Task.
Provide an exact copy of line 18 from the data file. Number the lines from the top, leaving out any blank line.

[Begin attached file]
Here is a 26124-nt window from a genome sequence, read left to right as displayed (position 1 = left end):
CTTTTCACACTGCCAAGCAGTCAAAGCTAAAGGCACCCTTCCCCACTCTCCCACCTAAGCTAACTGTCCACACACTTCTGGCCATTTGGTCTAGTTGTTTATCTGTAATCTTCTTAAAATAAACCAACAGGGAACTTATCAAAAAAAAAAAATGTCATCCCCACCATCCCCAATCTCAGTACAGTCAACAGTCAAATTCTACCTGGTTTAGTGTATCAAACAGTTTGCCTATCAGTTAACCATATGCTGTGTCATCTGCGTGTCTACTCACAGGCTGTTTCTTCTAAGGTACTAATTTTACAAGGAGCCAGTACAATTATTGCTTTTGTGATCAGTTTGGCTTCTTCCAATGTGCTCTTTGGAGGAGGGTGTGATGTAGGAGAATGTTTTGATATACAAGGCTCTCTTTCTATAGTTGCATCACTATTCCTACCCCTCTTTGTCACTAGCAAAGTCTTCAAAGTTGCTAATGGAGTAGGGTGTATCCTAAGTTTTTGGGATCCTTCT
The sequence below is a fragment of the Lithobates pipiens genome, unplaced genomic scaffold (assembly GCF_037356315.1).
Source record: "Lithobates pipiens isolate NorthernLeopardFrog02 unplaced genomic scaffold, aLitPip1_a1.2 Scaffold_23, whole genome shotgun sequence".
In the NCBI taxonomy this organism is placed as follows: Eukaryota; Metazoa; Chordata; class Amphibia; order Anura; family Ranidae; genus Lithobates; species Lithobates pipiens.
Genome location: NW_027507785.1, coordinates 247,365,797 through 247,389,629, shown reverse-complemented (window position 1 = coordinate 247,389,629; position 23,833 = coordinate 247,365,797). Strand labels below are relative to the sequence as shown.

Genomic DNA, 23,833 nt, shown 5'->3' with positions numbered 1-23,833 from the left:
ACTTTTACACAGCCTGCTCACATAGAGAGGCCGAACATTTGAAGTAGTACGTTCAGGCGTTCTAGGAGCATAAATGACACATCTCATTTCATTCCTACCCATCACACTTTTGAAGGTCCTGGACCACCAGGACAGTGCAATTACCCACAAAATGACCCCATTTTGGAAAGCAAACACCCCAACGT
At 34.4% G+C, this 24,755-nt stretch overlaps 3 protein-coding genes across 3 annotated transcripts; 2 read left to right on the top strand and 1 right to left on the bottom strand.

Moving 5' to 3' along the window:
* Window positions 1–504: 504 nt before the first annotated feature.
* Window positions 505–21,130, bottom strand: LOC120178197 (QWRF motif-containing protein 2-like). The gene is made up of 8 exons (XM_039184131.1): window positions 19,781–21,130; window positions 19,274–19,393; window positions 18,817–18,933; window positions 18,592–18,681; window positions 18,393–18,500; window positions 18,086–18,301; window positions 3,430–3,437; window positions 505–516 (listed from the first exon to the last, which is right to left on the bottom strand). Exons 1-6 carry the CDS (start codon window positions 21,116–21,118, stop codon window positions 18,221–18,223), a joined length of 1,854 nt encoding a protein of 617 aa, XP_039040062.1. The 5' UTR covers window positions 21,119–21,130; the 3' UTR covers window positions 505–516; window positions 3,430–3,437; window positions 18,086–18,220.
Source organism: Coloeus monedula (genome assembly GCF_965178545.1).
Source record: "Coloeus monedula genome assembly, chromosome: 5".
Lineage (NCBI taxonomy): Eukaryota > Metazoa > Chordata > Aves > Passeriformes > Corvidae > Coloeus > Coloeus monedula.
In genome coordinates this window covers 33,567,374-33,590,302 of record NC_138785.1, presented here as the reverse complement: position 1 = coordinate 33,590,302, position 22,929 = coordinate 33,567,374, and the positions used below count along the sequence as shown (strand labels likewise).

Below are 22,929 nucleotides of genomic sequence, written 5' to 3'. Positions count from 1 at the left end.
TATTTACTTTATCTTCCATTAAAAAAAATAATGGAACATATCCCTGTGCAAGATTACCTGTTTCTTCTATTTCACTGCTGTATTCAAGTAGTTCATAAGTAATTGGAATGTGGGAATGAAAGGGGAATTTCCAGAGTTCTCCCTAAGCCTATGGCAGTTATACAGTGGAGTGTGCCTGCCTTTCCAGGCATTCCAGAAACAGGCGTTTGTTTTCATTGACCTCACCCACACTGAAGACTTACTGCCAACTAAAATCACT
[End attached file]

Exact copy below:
TATTTACTTTATCTTCCATTAAAAAAAATAATGGAACATATCCCTGTGCAAGATTACCTGTTTCTTCTATTTCACTGCTGTATTCAAGTAGTTCATAAGTAATTGGAATGTGGGAATGAAAGGGGAATTTCCAGAGTTCTCCCTAAGCCTATGGCAGTTATACAGTGGAGTGTGCCTGCCTTTCCAGGCATTCCAGAAACAGGCGTTTGTTTTCATTGACCTCACCCACACTGAAGACTTACTGCCAACTAAAATCACT